Tendinitis or Tendinosis? Why the Difference Is Important, What Treatments Help

Source of the problem should decide the course of therapy
A person holding their elbow, with an illustration of the bones overlaid on the photo

Contributors: Dominic King, DO and Jason Genin, DO

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Whether it’s an elbow, shoulder, hip, knee or ankle, a painful tendon is a troublesome condition that can affect just about anyone. You are probably familiar with an inflamed tendon being called tendinitis, but have you ever heard of tendinosis?

This is a condition that we see on a daily basis. However, very few patients understand the difference between these two conditions.

Important distinction

The pain from a tendon problem can come on gradually, building up over time, or it can feel sudden and severe.

Tendinitis is an acutely inflamed swollen tendon that doesn’t have microscopic tendon damage. The underlying culprit in tendinitis is inflammation.

Tendinosis, on the other hand, is a chronically damaged tendon with disorganized fibers and a hard, thickened, scarred and rubbery appearance. The underlying cause in tendinosis is degeneration.

It is important to make the distinction between the two because the ultimate treatment can be very different.

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That distinction is made by a very simple musculoskeletal ultrasound examination that can be performed in the doctor’s office. The ultrasound can easily detect the swelling and inflammation of tendinitis or the chronic degenerative changes of tendinosis.

Where tendon problems occur

Tendinitis and tendinosis are especially common in these areas:

  • The common extensor tendon on the outside of the elbow — also known as tennis elbow
  • The rotator cuff tendons of the shoulder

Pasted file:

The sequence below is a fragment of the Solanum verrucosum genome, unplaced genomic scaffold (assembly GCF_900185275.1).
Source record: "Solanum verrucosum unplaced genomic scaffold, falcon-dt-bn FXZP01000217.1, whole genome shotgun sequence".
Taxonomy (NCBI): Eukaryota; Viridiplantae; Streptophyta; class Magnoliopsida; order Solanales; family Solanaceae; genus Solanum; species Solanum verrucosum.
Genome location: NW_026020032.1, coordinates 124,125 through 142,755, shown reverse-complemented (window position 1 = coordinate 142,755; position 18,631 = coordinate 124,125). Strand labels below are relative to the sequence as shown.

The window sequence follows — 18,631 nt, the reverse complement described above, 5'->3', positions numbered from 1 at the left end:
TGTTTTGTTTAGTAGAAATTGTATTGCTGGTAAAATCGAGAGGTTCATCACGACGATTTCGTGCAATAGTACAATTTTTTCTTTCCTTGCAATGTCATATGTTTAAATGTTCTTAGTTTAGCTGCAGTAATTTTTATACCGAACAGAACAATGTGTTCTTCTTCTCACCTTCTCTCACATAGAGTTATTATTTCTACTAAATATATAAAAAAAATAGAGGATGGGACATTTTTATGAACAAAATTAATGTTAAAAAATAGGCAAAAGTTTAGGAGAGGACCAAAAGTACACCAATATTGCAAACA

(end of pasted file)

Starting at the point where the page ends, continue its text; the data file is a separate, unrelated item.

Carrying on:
• The patellar tendon that connects the knee cap to the shin bone.
  • The gluteal tendons on the outside of the hip
  • The Achilles tendon in the back of the heel.


Treating tendinitis or tendinosis involves treating their respective underlying problems, namely inflammation or degeneration.

For tendinitis:

  • Rest, avoid the repetitive motion that originally caused the pain
  • Short term use of over-the-counter anti-inflammatories, such as ibuprofen or naproxen
  • A tennis elbow strap can be used for the elbow; there are various other types of braces and straps for patellar and Achilles tendinitis

Give about four to six weeks for these home remedies to help. But if the pain persists, call your doctor, because an ultrasound of the tendon may be needed.

If the ultrasound shows tendinitis, a corticosteroid injection may be the right treatment to decrease the inflammation and relieve the condition. This, coupled with a physical therapy program, may be all you need to get back to your normal life.

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For tendinosis:

  • A physical therapy program to stretch the tendon and strengthen the surrounding muscles
  • If pain persists, your next step may be an injection of platelet-rich plasma (PRP) from your own blood to try to stimulate a healing response

When pain doesn’t subside

If you have tendinosis, the pain persists past three months and nothing else has helped, we may recommend a new, minimally invasive office-based FDA-approved procedure called ultrasonic percutaneous tenotomy.

The procedure uses a thin metal probe that vibrates at 20,000 rpm to gently dissolve and remove the damaged tendon tissue. It leaves the soft, pliable normal tendon unaffected.

Here’s what to expect:

  • We inject a local anesthetic to numb the skin and damaged tendon.
  • We makes a small puncture through the skin — about the size of the pointer arrow on your computer screen.
  • Just one or two minutes of the 20-minute procedure involves the vibrating probe. With the local anesthetic, you should feel only a slight pressure during the procedure.
  • After the procedure, a bandage is applied — no stitches are necessary.

The procedure relieves pain at the source, it is covered by most insurances and if it is successful, you can return to normal activities in five to six weeks.

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